Clearance and Scratch & Dent
BLEMISHED: Professional Bansuri flute in A, approximately 22.75 inches in length. The Professional Bansuri has a mouthpiece that is played in a similar way as the western transverse flute. It is made from a single piece of bamboo with seven holes. The pitch indicated for the bansuri means the flute will play that pitch with the first 3 holes covered. The dominate hand plays the lower three holes. The seventh hole is optional and rarely played. Its main purpose is to give greater accuracy in the upper octaves. It may be played on the rare occasion when you need to play the Ni in the lower octave.
The bansuri is a transverse flute from India, literally from the words bans (bamboo) and suri. It is one of the oldest musical instruments. All half notes, accidentals and microtones are produced by a unique fingering system. The finger holes have to be precisely covered either fully or half by the phalanxes of the fingers and not by the fingertips. This technique also simplifies the playing of longer bansuris. The standard quality of the Indian bansuris produce a quite beautiful sound, but their tuning is often not exactly to the western standard notes. It can happen that they sometimes sound slightly out of tune to the western ear.
This Bansuri flute is hand crafted. Becoming a perfect flute maker takes a long time. One must know the materials as well as the craft; and one must have patience. Each flute requires years of preparation and then concentrated attention to details. The Bansuri flutes are made from only one type of bamboo, called cinchor. This bamboo only grows in the interior forests of Assam. Only Bamboo of 3 to 4 years old and of the proper diameter can be used. The cut bamboo is then treated, dried and stored for years until it is properly seasoned. The longer it is seasoned the better the flute. The correct notes are achieved by piercing the seasoned bamboo with hot iron rods in precise positions along the length.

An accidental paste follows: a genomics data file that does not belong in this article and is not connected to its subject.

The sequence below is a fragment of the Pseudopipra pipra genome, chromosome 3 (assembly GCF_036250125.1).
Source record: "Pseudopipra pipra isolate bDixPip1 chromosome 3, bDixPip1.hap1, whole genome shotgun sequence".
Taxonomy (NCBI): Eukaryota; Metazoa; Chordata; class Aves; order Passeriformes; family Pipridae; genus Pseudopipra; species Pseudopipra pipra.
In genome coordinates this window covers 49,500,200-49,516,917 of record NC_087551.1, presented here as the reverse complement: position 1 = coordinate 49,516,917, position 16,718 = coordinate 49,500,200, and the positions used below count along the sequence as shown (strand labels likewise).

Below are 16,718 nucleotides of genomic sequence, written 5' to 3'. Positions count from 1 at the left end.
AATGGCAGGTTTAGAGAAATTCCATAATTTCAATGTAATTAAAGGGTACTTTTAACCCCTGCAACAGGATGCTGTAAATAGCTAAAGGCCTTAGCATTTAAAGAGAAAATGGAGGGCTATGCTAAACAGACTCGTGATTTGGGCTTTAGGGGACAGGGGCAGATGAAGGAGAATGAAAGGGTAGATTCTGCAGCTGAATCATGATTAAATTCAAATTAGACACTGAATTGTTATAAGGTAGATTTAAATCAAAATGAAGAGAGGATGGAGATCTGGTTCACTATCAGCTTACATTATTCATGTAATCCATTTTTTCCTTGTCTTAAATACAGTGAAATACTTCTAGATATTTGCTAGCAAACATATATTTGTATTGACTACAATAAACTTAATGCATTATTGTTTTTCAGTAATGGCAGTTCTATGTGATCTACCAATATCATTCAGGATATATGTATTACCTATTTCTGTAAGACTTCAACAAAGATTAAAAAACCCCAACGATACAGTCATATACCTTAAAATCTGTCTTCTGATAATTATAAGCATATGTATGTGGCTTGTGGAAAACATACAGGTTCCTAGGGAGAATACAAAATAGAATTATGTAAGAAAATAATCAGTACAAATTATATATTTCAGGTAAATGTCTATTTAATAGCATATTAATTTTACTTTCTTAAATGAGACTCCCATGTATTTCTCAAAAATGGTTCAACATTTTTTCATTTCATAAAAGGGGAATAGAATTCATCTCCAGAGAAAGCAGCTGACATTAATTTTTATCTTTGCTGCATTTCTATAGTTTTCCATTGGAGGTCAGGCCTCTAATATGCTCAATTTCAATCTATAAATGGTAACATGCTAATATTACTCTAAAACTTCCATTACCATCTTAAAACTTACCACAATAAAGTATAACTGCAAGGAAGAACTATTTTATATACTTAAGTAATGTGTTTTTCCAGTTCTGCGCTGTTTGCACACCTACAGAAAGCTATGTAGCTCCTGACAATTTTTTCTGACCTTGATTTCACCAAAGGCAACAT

NOTE: the longer the flute, the wider the required finger span. If you have smaller hands, you may be unable to reach all of the finger holes. The following measurements are the distance from the center of the 1st hole to the center of the 3rd hole for each hand. Measurements are in inches and can vary slightly (LH = Left Hand, RH = Right Hand).
In India, these extremely popular percussion instruments are commonly used in folk music and during marriage ceremonies. Made in New Delhi by skilled craftsmen.
Please Note: These drums are handmade and each one is unique so the drums and drum heads will vary in size.
Item Dimensions: 18" L x 10.5" H x 10.5" W
Playing Surface: Tenor: 6.5" and Bass: 8.25"
Body: Stained wooden shell with linear etching.
Heads: Drum heads are made from goatskin. The dholak's higher-pitched tenor head is a simple membrane while the bass head, usually played with the left hand, has a load inside that is a mixture of tar, clay and sand (dholak masala) which lowers the pitch and provides a well-defined tone. Both heads are tucked in a wooden hoop.